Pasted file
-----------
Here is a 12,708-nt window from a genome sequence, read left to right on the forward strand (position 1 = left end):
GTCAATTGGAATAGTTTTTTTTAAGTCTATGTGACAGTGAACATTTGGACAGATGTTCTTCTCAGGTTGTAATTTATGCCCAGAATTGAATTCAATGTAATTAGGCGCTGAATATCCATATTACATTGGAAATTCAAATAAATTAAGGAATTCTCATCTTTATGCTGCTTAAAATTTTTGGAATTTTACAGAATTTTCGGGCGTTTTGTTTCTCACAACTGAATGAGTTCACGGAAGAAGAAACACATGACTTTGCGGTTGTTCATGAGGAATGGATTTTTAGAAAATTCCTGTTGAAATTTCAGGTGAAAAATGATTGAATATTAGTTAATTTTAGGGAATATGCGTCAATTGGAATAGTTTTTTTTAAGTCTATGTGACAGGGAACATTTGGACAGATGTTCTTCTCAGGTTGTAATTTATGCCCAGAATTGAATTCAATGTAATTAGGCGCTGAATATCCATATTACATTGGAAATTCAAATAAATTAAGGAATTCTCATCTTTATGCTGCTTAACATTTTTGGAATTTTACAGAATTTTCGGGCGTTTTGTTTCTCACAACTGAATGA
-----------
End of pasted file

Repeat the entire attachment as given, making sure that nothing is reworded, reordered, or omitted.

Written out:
Here is a 12,708-nt window from a genome sequence, read left to right on the forward strand (position 1 = left end):
GTCAATTGGAATAGTTTTTTTTAAGTCTATGTGACAGTGAACATTTGGACAGATGTTCTTCTCAGGTTGTAATTTATGCCCAGAATTGAATTCAATGTAATTAGGCGCTGAATATCCATATTACATTGGAAATTCAAATAAATTAAGGAATTCTCATCTTTATGCTGCTTAAAATTTTTGGAATTTTACAGAATTTTCGGGCGTTTTGTTTCTCACAACTGAATGAGTTCACGGAAGAAGAAACACATGACTTTGCGGTTGTTCATGAGGAATGGATTTTTAGAAAATTCCTGTTGAAATTTCAGGTGAAAAATGATTGAATATTAGTTAATTTTAGGGAATATGCGTCAATTGGAATAGTTTTTTTTAAGTCTATGTGACAGGGAACATTTGGACAGATGTTCTTCTCAGGTTGTAATTTATGCCCAGAATTGAATTCAATGTAATTAGGCGCTGAATATCCATATTACATTGGAAATTCAAATAAATTAAGGAATTCTCATCTTTATGCTGCTTAACATTTTTGGAATTTTACAGAATTTTCGGGCGTTTTGTTTCTCACAACTGAATGA